September 30th, 2016

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Writing Excuses 11.39: Elemental Relationships Q&A, with Greg van Eekhout

Writing Excuses 11.39: Elemental Relationships Q&A, with Greg van Eekhout

From http://www.writingexcuses.com/2016/09/25/11-39-elemental-relationship-qa-with-greg-van-eekhout/

Q&A Summary:
Q: What is your favorite way to establish relationships? Is it through dialogue or is it through background or is it through narrative? How is it?
A: Dialogue, because it can quickly establish the relationship. Action, because it shows characters that know each other well.
Q: How do you recover when a relationship between a hero and a supporting character starts to feel forced?
A: Throw something in that messes up expectations. Banter.
Q: How do you show a best friend relationship?
A: The same as for a romantic relationship, intimacy in dialogue and a degree of physical comfort with each other. Leave out the gaze. Best friends stay together even when they fight. Best friends are the ones who are still there after everyone else leaves.
Q: When doing romance, how do you decide to move fast or slow?
A: It depends on the kind of book. Erotica? Jump in fast and stay there. Others, much more slowly.
Q: Do you try to make the nature of the relationship between characters clear, or do you often leave things to subtext? Do you use different techniques to write different types?
A: Yes. Relationships in Schlock Mercenary depend on whether people like working together, and on relative rank. How close characters are governs how much subtext you use.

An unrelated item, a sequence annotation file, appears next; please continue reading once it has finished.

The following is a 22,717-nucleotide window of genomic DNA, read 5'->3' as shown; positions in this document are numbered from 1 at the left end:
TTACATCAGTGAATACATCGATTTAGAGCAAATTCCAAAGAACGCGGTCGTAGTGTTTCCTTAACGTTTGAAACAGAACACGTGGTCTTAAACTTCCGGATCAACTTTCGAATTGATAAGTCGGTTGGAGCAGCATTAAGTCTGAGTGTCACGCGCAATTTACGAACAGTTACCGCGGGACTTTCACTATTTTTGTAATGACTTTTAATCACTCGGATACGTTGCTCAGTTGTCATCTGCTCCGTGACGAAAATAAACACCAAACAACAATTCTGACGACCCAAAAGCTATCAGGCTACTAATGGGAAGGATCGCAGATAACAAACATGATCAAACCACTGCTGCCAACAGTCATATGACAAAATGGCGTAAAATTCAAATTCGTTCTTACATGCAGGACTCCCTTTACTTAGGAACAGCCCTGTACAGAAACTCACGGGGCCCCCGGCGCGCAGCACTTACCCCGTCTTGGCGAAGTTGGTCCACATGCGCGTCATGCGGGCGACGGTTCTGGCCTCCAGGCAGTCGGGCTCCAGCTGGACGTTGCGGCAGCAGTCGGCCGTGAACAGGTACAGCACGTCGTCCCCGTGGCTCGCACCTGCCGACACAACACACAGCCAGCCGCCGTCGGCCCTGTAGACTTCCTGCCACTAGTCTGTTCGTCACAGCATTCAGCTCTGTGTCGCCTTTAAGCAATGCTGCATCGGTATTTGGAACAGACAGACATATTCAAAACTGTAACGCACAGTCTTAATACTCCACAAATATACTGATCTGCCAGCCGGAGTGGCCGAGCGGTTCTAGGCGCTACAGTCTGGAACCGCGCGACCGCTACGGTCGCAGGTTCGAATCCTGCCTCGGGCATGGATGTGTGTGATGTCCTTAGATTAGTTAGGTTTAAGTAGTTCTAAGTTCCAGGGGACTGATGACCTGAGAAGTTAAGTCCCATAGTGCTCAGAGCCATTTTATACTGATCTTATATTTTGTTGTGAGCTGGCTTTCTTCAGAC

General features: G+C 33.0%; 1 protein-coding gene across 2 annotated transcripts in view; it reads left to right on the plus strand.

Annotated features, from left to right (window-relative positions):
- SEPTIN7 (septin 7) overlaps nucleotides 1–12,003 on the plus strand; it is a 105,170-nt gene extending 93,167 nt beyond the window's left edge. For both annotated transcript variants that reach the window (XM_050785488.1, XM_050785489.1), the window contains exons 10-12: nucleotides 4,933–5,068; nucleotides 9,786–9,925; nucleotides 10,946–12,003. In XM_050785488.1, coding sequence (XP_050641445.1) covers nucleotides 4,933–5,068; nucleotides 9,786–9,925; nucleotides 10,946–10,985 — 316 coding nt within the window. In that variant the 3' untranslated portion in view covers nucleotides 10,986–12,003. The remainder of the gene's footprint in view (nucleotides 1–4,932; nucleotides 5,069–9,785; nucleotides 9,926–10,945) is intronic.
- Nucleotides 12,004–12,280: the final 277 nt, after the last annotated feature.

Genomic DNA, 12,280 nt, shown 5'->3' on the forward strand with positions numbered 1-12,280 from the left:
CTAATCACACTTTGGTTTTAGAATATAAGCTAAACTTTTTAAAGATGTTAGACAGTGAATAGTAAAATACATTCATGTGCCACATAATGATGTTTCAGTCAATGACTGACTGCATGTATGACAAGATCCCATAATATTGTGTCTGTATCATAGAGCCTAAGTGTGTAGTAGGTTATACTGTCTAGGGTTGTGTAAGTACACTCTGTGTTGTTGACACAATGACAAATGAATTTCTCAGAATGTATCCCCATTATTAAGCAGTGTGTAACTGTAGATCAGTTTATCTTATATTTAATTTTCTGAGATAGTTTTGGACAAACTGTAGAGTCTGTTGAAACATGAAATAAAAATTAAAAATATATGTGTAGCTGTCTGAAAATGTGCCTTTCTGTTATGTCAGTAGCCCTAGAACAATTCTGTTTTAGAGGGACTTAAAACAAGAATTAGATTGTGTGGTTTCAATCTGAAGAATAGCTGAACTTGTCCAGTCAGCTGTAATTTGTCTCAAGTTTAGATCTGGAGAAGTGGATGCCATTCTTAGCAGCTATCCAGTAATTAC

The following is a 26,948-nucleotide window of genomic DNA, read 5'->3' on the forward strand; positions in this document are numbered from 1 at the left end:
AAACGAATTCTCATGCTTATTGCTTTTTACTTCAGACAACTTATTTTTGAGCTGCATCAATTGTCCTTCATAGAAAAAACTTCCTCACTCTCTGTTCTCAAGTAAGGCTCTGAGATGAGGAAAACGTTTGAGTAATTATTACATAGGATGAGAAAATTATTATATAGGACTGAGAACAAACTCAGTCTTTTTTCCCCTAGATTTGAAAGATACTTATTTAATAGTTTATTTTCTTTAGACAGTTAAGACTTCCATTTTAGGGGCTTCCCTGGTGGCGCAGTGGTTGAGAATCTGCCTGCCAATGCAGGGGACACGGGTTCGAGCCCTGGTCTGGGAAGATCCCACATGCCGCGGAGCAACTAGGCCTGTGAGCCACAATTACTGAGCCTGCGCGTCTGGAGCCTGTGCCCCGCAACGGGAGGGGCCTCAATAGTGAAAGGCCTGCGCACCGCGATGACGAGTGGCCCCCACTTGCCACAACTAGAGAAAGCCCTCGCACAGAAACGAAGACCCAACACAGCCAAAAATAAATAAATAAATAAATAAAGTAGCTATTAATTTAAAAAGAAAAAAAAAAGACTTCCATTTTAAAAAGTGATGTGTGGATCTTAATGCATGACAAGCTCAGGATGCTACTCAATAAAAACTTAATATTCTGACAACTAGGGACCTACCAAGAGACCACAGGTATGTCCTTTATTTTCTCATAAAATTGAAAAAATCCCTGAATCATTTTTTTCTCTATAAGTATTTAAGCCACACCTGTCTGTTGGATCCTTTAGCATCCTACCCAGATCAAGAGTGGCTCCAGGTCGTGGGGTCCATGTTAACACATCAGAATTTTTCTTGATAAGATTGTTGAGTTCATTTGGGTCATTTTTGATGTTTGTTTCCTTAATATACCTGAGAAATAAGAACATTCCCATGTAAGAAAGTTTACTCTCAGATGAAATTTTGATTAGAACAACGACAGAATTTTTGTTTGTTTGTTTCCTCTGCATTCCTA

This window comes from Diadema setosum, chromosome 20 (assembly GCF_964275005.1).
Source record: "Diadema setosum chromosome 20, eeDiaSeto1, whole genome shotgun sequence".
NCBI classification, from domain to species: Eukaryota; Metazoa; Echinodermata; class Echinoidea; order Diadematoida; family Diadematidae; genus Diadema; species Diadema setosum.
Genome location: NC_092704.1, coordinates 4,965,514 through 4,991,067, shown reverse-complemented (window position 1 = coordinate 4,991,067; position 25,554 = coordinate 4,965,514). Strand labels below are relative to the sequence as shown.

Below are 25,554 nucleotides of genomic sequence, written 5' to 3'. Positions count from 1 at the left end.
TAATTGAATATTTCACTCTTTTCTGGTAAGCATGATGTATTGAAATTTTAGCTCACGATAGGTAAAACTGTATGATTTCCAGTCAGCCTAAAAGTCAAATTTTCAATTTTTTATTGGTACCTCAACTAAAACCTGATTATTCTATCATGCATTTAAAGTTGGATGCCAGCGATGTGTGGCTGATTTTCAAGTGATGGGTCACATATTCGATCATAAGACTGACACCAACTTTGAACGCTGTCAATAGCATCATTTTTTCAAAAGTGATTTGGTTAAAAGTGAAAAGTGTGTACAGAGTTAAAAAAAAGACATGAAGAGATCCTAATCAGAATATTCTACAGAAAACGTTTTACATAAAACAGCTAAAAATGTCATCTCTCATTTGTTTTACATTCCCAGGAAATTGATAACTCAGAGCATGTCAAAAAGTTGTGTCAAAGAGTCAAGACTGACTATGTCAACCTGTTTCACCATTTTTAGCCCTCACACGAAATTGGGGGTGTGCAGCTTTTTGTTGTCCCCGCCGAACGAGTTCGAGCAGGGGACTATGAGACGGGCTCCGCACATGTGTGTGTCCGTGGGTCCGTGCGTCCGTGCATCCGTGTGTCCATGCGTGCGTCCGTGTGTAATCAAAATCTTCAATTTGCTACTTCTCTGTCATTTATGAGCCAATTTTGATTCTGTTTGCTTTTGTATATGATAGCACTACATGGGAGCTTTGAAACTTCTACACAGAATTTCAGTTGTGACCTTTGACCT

Q: How do you approach writing a relationship with a transsexual character without making it stiff or unnatural?
A: Deferred. Talk to people who have primary experience.
Q: What are your favorite relationships to write?
A: Happy marriages. Functional families. New friendships. Prickly antagonists. Working relationships where characters are discovering each other's competencies.
Q: How do I write a starting relationship, a friendship or things between two characters that the reader doesn't even know well yet? How does someone start off with that?
A: What do the two characters need and want? Similar, so they work together, or opposed, so they work against each other? Either way, use banter as they explore how they are going to interact.
Q: How do you transform love into hate and vice versa?
A: Time. Money. Betrayal.
Q: When writing a love triangle, how do you keep from making it obvious the final couple ahead of time?
A: Make them both plausible choices.
Q: Recommendations for books that focus on familial friend relationships rather than romance.
A: The witches in Terry Pratchett's Discworld. Mother-daughter in A Wrinkle In Time series Nancy Drew and her dad, Monica Mars and her dad.
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[Brandon] Well, why don't we end with a writing prompt instead? Greg, you've got a writing prompt for us.
[Greg] Yeah. How about take a look at the actual place that you live, the city or the neighborhood, the general region. Find some source of magic that is specific to that location that if your story were taken somewhere else, taking place someplace else, the magic would have to be different. Something endemic to where you live.
[Brandon] All right. So, thank you, audience at ComicCon.
[Whoo!]
[Brandon] Thank you, Greg van Eekhout.
[Greg] Thank you guys. This is fun.
[Brandon] This has been Writing Excuses. You're out of excuses, now go write.